Practically everyone, both left and right, considers awarding President Obama the Nobel Peace Prize to be a joke. The late John Updike wrote that the Nobel Prize in Literature was a “prank.” But practically everyone still considers the Nobel Prizes in the hard sciences to be serious prizes, awarded to scientists with genuine accomplishments.
Is this really true? Or is the Nobel Prize in Physics, the hardest of the hard sciences, equally becoming a joke?
There was considerable controversy among physicists in 2008 when the Nobel Physics Prize was given for the discovery of the CKM matrix, a genuine Nobel quality achievement. Why then was there a controversy? Because “CKM” is an abbreviation for Cabibbo, Kobayashi, and Maskawa, whereas only Kobayashi and Maskawa were awarded the Prize. But the essential idea was due to Cabibbo in the 1950s, and all Kobayashi and Maskawa did was to expand on his idea in the 1970s. Kobayashi and Maskawa would have done nothing without Cabibbo’s absolutely essential first step.
Nuclear fission was the most important physics discovery made during the 1930s. Lise Meitner, an Austrian-German physicist forced to flee Germany when Hitler took over Austria, discovered nuclear fission. Meitner, a theoretical physicist, had been working in Berlin with the experimental chemist Otto Hahn on nuclear transformations of uranium. Hahn provided the data and Meitner analyzed the information. It was Meitner who first realized that Hahn’s data could only be interpreted as the splitting of the uranium nucleus.
But only Hahn received the Nobel Prize (in chemistry) for this great work. Meitner was completed ignored, even though she was responsible for the essential idea. Actually, as I indicated, for the discovery itself: uninterpreted or misinterpreted data is meaningless, and not a contribution to human knowledge.
My own opinion is that she was denied the Nobel Prize in Physics because of Swedish politics. She took refuge from the Nazis in Sweden, and had she been given the Nobel Prize for nuclear fission, the Swedish government would have considered her to be the greatest Swedish expert on nuclear fission. But a physicist on the Nobel Prize committee wanted the Swedish government to consider him, not Meitner, the leading Swedish expert on nuclear physics, so that he could obtain grant support from the government for his own work.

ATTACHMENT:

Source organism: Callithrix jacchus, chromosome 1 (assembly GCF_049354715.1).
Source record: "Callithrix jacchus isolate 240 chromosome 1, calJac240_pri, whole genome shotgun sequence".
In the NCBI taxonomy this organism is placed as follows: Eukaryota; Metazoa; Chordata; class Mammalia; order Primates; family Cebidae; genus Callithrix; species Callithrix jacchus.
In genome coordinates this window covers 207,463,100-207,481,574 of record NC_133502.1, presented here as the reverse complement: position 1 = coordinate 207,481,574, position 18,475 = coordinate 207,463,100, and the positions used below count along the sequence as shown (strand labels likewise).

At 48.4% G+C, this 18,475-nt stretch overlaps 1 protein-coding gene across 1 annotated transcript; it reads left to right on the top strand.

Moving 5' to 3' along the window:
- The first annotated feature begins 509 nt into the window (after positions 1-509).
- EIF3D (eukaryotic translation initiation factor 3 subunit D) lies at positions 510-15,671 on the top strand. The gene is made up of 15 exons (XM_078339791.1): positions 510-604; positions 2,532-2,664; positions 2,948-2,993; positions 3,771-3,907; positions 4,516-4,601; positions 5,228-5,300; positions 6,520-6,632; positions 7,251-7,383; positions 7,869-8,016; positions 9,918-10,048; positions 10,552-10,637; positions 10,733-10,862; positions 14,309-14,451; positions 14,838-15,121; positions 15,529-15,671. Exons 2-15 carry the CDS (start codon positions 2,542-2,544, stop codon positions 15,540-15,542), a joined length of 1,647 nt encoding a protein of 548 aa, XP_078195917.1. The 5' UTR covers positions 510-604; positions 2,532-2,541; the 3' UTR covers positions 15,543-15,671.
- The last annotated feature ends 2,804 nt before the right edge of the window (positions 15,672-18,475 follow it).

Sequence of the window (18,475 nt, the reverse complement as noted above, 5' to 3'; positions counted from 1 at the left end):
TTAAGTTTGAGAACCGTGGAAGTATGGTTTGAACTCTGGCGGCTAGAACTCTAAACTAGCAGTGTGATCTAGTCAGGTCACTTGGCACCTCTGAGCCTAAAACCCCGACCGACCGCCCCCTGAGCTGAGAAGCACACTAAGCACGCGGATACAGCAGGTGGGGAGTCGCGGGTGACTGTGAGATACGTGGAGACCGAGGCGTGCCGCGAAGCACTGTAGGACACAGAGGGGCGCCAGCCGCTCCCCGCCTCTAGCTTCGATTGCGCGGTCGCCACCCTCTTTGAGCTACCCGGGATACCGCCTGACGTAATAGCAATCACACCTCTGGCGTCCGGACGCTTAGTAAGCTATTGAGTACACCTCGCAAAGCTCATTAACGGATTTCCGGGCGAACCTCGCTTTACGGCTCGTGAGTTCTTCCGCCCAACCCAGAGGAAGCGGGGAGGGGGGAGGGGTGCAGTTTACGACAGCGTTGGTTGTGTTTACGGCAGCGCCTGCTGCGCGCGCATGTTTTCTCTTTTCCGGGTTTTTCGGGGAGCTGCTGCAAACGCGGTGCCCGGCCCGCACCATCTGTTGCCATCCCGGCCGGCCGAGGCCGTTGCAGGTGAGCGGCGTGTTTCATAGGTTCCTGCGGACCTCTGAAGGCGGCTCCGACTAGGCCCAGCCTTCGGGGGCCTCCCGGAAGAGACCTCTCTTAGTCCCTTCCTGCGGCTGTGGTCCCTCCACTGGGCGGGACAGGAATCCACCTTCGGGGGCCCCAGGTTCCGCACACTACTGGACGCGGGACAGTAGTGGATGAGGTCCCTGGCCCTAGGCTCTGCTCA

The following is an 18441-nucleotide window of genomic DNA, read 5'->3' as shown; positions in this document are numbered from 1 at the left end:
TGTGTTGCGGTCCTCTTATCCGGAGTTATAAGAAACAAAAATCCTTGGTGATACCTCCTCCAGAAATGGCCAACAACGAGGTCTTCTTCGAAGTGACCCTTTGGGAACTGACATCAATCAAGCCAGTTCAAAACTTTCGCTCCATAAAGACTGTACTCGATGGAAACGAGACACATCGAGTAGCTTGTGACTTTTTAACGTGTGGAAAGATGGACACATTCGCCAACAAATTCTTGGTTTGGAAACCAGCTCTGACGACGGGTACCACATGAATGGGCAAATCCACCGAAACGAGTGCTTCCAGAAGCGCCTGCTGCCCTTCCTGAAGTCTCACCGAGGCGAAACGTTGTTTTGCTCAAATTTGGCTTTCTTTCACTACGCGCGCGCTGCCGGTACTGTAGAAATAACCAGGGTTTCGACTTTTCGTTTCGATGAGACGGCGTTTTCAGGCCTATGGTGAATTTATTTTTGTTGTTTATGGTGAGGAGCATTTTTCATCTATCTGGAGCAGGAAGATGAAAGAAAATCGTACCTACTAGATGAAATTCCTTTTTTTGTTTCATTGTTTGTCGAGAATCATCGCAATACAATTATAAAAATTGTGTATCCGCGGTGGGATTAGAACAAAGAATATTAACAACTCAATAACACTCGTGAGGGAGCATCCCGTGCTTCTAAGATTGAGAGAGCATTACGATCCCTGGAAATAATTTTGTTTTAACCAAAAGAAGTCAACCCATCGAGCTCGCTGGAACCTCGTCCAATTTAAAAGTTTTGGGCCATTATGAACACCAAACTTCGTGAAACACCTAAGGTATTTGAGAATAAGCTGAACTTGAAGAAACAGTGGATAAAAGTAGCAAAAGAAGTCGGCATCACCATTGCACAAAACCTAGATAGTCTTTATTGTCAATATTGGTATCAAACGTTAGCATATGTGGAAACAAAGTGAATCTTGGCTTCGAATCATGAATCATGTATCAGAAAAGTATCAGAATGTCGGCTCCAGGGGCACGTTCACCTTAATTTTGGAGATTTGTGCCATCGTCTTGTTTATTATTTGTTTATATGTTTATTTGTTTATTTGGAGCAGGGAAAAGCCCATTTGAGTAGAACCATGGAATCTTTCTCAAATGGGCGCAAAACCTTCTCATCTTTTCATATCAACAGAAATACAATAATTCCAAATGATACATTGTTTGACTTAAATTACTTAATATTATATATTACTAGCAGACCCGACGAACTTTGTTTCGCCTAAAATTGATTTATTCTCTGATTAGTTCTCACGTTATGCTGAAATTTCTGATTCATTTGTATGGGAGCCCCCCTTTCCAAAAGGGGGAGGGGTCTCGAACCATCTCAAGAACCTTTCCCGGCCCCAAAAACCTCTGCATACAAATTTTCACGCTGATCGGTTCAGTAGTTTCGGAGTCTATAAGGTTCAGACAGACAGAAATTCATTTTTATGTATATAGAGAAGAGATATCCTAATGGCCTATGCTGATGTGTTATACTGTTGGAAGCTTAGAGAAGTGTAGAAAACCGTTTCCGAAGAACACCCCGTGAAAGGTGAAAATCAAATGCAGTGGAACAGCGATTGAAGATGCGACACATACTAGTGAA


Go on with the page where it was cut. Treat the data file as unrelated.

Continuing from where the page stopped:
The American Paul Chu probably also missed a deserved Nobel Prize in Physics due to politics. In 1987, the Nobel Prize was given to J. Georg Bednorz and K. Alexander Müller for their discovery of superconductivity in ceramics. But it was Chu who forced the physics community to pay attention to the work of Bednorz and Müller — by confirming their work — and also for a crucial improvement of their work.
Chu discovered a new ceramic that went superconducting when placed in liquid nitrogen. Prior to Chu, superconductors, even the new Bednorz-Müller superconductor, only worked when placed in liquid helium, a very expensive and difficult-to-handle material. Liquid nitrogen is cheap and very common in industry. A high school student can show Chu’s ceramic is superconducting by placing it in a bowl of liquid nitrogen and putting a small magnet above it. The magnet will float above Chu’s superconductor, because superconductors are unique in excluding all magnetic field lines.
But Chu did not release the formula for his superconductor in the politically correct way. He submitted the paper containing his formula to the leading physics journal, as politics required. But he was fearful that his formula would leak out before publication, though the journal’s editors promised that they would keep his formula secret. Chu, knowing what that promise was worth, was clever: in his manuscript, he replaced the symbol for one chemical element, and after the paper was accepted, he corrected the “error” when he received the proofs for his paper.